Video e-monitoring trials in longliners operating in the Solomons / by Francisco Blaha

Two taiwanese flagged tuna longliners were fitted with video electronic monitoring systems in March before fishing in the Solomon Islands EEZ (exclusive economic zone) for a trip of almost 80 days.  

 View of the deck

View of the deck

The vessels then called into Suva, Fiji to offload their catch and resupply, allowing the opportunity to collect the data from the systems and make minor adjustments to the equipment before the vessels returned to the fishing grounds. 

The electronic monitoring system, or ’e-monitoring’, installed onboard uses high-definition video cameras, GPS and a central unit to record all events and video footage. The main aim of the project is to investigate how e-monitoring works for collecting accurate information on the fishing activities of tuna longline fishing vessels.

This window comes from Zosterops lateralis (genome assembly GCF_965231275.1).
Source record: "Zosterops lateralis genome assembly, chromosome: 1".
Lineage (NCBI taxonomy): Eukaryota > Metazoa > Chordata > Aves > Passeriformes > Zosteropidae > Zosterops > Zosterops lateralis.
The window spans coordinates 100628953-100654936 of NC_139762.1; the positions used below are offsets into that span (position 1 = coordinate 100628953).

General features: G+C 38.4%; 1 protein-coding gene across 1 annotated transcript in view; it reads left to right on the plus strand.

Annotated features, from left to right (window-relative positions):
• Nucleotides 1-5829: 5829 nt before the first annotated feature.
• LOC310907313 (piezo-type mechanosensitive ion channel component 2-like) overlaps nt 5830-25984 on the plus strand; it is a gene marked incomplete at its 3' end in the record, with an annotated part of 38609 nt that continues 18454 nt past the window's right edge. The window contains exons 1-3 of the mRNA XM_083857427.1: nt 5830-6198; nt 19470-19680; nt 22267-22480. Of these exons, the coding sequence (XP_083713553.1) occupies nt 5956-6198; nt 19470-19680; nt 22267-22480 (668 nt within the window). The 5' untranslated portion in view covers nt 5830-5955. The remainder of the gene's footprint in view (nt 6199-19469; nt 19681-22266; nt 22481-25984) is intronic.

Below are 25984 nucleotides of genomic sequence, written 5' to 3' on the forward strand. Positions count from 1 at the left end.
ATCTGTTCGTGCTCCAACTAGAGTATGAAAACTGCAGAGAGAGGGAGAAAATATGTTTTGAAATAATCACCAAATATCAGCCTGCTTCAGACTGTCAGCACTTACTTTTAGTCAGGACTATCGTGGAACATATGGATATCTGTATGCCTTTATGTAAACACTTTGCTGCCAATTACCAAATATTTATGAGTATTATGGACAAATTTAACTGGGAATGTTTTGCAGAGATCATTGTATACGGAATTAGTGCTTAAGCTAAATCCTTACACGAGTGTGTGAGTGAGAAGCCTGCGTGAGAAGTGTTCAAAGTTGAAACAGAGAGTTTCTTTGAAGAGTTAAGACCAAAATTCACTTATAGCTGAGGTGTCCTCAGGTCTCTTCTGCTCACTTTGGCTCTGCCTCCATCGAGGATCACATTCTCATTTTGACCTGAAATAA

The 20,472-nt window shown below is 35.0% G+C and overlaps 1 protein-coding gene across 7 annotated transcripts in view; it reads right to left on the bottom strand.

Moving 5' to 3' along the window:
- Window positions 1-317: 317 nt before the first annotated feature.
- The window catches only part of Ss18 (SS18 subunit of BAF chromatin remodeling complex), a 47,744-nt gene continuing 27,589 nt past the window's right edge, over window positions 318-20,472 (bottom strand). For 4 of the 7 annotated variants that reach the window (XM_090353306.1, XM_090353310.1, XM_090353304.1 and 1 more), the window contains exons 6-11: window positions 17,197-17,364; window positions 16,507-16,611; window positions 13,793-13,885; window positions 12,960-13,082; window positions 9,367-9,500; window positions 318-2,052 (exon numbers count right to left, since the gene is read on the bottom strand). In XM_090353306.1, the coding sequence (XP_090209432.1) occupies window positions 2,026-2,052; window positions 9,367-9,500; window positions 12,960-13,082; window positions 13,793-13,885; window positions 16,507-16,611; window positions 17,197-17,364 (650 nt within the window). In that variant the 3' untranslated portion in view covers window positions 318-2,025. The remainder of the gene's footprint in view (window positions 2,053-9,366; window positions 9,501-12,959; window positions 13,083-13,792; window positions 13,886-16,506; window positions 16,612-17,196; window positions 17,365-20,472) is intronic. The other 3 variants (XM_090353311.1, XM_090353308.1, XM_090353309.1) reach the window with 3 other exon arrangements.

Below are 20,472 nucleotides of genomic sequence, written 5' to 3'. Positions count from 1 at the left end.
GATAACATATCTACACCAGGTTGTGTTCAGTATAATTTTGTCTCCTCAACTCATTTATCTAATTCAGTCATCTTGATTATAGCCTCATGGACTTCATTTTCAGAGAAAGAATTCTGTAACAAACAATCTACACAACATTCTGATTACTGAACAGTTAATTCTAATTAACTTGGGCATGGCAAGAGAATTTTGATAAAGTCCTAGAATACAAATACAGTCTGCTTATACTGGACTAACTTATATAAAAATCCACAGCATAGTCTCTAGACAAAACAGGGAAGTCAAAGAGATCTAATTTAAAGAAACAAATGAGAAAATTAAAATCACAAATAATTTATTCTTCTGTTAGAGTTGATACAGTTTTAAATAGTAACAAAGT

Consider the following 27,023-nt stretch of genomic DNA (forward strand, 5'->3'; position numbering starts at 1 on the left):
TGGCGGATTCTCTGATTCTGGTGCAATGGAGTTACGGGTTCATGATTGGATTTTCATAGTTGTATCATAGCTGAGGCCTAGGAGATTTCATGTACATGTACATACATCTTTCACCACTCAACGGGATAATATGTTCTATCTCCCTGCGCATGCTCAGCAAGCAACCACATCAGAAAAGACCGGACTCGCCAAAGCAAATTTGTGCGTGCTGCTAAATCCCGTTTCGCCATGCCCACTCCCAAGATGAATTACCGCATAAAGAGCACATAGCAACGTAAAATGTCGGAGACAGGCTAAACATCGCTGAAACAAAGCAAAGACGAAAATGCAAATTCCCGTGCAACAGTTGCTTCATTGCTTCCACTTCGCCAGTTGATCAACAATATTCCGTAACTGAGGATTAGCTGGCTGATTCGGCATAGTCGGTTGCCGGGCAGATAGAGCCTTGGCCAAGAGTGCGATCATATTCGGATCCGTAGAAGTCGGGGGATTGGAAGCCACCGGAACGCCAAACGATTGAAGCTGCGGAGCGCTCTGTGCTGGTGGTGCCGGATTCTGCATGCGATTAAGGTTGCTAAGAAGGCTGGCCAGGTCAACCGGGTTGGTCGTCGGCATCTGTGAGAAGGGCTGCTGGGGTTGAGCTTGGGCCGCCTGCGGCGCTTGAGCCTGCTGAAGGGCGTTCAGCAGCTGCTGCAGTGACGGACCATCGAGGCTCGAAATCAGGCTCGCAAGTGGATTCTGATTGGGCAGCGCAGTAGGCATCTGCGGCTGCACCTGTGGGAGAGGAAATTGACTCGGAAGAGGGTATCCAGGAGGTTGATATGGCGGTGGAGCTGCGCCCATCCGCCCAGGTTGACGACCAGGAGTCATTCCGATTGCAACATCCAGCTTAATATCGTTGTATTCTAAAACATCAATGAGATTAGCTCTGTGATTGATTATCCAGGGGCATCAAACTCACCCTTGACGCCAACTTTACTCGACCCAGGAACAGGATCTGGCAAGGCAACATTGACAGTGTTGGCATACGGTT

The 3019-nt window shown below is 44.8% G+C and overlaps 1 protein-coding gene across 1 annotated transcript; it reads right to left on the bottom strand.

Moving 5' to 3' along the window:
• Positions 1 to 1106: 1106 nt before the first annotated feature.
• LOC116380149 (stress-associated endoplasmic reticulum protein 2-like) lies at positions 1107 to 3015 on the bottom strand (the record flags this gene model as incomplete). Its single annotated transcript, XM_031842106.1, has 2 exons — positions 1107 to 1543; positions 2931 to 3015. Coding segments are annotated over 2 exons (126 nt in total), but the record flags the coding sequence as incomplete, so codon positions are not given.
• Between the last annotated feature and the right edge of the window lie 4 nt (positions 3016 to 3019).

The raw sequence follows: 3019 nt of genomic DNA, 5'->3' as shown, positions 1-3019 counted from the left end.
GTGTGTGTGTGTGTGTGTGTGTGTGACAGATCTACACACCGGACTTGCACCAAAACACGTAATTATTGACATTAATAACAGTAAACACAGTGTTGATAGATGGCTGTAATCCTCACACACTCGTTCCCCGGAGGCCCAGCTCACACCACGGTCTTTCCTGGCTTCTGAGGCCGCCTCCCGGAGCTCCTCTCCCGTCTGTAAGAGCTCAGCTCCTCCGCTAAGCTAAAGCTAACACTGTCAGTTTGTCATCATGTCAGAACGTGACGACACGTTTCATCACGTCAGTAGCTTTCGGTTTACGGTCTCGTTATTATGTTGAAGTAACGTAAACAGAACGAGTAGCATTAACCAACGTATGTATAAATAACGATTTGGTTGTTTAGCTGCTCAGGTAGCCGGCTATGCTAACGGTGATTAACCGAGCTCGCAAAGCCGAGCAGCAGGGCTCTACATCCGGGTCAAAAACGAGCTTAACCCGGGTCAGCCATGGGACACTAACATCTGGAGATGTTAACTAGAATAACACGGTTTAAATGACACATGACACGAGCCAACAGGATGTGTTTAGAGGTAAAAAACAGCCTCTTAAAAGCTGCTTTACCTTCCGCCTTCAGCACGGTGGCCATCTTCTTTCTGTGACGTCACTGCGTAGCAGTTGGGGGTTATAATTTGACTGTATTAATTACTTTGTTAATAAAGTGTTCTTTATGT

Big brother is watching you

Big brother is watching you

This information, including catch number and type, is critical in providing the best scientific, enforcement and management advice to ensure sustainable fishing. The e-monitoring data collected from these first trips is now being analysed by experienced longline fisheries observers.

The analysis will take twenty working days for each vessel. The ‘dry’ observers will record all aspects of the fishing activity, including identifying fishing locations, the catch composition, and the fate of any bycatch taken.

Tri Marine and NFD  provide financial and logistical support to this  project in partnership with the boat owner, FFA, SPC, MFMR, and ISSF.

The technology is provided by Satlink S.L. is a Spanish company that designs and develops products and solutions for the tuna industry and fisheries authorities using SeaTube, a powerful electronic observer system designed to record and monitor fishing activities aboard any vessel.

Original source here